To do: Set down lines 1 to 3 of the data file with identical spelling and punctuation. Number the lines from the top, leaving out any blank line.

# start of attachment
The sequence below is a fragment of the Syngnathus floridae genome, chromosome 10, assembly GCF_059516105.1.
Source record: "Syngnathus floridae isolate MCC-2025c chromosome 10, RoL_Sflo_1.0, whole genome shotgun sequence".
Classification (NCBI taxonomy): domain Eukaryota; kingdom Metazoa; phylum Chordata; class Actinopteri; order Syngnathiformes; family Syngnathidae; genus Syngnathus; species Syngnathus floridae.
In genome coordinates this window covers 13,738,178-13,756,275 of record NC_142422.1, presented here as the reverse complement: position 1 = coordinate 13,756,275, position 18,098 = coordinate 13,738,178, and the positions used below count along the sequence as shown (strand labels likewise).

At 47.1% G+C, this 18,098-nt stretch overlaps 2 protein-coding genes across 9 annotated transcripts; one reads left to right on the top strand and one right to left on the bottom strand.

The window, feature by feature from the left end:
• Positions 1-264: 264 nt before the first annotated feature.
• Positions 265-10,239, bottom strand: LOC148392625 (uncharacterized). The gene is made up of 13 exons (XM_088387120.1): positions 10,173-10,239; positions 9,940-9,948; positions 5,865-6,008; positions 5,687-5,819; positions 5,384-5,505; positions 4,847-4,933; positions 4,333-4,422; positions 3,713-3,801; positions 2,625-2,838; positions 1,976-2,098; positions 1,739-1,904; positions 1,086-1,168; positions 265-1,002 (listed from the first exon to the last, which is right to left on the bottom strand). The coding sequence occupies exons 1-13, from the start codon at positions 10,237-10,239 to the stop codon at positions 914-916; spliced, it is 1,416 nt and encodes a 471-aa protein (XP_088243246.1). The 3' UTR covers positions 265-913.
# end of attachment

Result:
The sequence below is a fragment of the Syngnathus floridae genome, chromosome 10, assembly GCF_059516105.1.
Source record: "Syngnathus floridae isolate MCC-2025c chromosome 10, RoL_Sflo_1.0, whole genome shotgun sequence".
Classification (NCBI taxonomy): domain Eukaryota; kingdom Metazoa; phylum Chordata; class Actinopteri; order Syngnathiformes; family Syngnathidae; genus Syngnathus; species Syngnathus floridae.